Rachel Carson lived for a time in Silver Spring, Maryland, and her work is celebrated in the town at a sculpture called Two Roads, after a passage from her famous book:

“We stand now where two roads diverge. But unlike the roads in Robert Frost’s familiar poem, they are not equally fair. The road we have long been traveling is deceptively easy, a smooth superhighway on which we progress with great speed, but at the end lies disaster.” — Rachel Carson, Silent Spring (1962)

This passage is shown on three panels at the sculpture, which can be tricky to read, since the panels are transparent, and another quote from Carson is printed on the other side. Studio William Cochran designed the sculpture.

Three panels printed with the Two Roads quotation from Rachel Carson

Daffodils in the Sun

photo of many daffodils with their heads angled up to the sun

I wrote a poem after seeing daffodils in the rain, and after seeing them in sunlight for many days, I poem nudged me to write one about that…


Daffodils in the Sun
by Dave Williams

Miniature suns
announcing warmer days
and even warmer ones
                       to arrive soon.
Their heads are angled up,
as if they’re
a crowd of
                    standing people
gazing upward
at something
astonishing
          (launching rocket?
           soaring caped superhero?
           flying geese in formation
           to spell out HELLO THERE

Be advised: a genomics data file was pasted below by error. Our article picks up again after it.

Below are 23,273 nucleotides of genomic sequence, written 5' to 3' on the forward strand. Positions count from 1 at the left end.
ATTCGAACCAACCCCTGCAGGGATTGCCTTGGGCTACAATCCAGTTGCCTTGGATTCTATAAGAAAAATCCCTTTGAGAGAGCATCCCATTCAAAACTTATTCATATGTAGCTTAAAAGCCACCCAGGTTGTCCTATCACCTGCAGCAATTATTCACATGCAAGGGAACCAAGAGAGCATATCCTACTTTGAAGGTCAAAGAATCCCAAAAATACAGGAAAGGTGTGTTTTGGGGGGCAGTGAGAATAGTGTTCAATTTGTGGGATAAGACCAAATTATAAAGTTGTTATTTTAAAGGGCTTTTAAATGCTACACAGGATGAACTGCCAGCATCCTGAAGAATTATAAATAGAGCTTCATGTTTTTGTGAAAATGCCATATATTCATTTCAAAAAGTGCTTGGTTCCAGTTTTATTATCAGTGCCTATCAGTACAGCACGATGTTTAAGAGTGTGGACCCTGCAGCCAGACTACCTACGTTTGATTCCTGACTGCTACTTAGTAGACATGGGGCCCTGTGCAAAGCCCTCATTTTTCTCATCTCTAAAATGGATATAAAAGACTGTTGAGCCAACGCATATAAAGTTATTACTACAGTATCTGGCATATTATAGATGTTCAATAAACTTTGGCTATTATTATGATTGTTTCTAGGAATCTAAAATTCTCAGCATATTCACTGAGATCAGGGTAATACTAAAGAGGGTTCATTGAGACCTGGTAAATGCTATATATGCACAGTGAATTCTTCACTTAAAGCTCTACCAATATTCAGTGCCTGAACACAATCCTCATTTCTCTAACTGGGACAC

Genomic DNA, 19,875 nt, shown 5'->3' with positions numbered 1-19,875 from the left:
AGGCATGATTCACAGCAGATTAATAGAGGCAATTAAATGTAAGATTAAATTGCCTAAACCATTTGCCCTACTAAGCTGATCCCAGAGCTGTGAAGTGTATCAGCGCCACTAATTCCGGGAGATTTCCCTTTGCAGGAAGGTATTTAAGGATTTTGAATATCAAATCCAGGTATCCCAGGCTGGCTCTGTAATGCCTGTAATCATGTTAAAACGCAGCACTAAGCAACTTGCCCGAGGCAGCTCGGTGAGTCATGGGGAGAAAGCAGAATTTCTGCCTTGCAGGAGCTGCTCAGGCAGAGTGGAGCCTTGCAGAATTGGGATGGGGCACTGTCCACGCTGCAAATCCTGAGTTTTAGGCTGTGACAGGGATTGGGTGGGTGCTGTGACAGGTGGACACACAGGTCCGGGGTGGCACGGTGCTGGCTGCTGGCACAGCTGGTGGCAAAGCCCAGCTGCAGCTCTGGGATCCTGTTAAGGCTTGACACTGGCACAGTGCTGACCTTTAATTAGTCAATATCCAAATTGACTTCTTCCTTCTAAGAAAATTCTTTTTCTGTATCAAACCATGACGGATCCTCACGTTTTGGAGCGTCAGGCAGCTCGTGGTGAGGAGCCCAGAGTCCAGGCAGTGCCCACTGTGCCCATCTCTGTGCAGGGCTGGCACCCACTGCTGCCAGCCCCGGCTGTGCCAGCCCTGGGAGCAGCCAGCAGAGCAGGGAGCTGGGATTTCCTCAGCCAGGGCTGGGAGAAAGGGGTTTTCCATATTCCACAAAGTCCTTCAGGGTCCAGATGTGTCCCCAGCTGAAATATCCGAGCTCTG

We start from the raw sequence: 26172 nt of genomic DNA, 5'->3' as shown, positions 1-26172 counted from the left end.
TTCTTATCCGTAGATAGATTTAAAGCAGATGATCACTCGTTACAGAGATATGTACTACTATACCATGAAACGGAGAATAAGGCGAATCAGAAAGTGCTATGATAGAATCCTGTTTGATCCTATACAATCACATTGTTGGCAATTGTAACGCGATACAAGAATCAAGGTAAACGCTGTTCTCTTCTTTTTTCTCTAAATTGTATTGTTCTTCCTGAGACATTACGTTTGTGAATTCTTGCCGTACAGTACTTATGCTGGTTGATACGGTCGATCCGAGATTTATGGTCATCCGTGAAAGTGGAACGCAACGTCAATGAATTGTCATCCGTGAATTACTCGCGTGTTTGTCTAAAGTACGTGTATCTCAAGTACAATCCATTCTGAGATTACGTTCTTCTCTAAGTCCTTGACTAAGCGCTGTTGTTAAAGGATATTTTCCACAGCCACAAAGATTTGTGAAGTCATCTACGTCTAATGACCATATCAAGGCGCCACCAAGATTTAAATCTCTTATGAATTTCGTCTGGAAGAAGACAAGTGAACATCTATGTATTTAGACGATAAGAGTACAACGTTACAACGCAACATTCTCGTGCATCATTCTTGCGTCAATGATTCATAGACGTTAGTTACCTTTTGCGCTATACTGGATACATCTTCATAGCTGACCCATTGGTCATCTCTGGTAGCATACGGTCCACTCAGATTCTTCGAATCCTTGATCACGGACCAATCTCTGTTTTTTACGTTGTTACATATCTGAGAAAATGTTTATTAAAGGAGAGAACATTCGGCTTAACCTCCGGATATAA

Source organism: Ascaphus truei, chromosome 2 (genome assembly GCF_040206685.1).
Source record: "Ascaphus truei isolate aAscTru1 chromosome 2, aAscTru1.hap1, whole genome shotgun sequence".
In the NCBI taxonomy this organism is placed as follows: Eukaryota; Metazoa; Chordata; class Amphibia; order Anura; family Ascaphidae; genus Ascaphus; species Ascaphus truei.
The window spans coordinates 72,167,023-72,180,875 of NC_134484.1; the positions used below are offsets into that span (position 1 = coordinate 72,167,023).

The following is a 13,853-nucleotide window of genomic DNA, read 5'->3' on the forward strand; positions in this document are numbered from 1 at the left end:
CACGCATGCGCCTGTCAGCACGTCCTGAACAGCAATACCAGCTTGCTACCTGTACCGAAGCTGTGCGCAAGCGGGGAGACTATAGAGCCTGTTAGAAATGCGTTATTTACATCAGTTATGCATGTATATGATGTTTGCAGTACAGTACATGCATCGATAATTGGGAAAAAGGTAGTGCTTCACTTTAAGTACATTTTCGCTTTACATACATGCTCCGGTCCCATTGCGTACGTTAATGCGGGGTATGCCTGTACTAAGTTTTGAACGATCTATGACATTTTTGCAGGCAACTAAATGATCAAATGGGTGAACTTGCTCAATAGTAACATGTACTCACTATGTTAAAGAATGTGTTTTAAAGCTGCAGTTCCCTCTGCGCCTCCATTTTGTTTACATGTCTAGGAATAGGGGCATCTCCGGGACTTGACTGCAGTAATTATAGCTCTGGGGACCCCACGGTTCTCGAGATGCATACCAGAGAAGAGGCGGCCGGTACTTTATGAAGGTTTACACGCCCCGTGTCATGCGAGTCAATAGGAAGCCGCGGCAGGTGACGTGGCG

[geese seem to prefer
            spelling in capital letters]?)
that has grabbed
their attention
and refuses to let go.

photo of many daffodils with their heads angled up to the sun

poem and photos copyright © 2021 Dave Williams

Daffodils in the Rain

Their yellow and white
(and some orange)
are muted
on this wet morning.
Occasionally
one of the daffodils
nods a little,
as a raindrop
taps its head,
like a teacher saying,
“Wake up, sleepyhead.
Just because
the sun isn’t shining
doesn’t mean the world
isn’t beautiful.
It’s lovely in a different way.
Listen to
the melodious music
of us raindrops.”

Cherry Blossoms

I live in Maryland, and I love when spring arrives. Warmer days, and colorful flowers pop up, as if wanting to show off what they can do after the Christmas lights had their time to shine. Crocus, daffodils, tulips, hyacinth, azaleas. Lots of azalea bushes around here.

Most popular are the cherry blossoms, as they have their own festival in Washington, DC. Typically a two-week celebration with kite flying, parade, street fair, and more. Locals and tourists stroll around the Tidal Basin, ringed by the beautiful trees.

This year, however, the festival will be different due to Covid-19, in trying to avoid large gatherings. Artists painted 26 cherry blossom sculptures, and these have been placed around the DC area. If you’d like to go on a Blossom Hunt, there’s a handy map for the sculptures’ locations at the Art in Bloom page. Also, residents are encouraged to decorate the front of their properties, so we can embark on Petal Porch Parades. It’s a creative solution to doing things differently during Covid, as they did in New Orleans and elsewhere for Mardi Gras, turning it into “Yardi Gras.”

But if you don’t live in the area, here are some photos I took of visits to the Tidal Basin in the past. Cherry blossoms are found in other spots, yet this popular because of the concentration of the trees there.

Click on the photos to see larger versions. The last one, on the bottom right, shows petals that the wind blew off the trees and collected on the ground near a drain. The scene made for a neat way to see the petals differently. In this askew way, the petals look like pink snow or rain about to wash into underground pipes.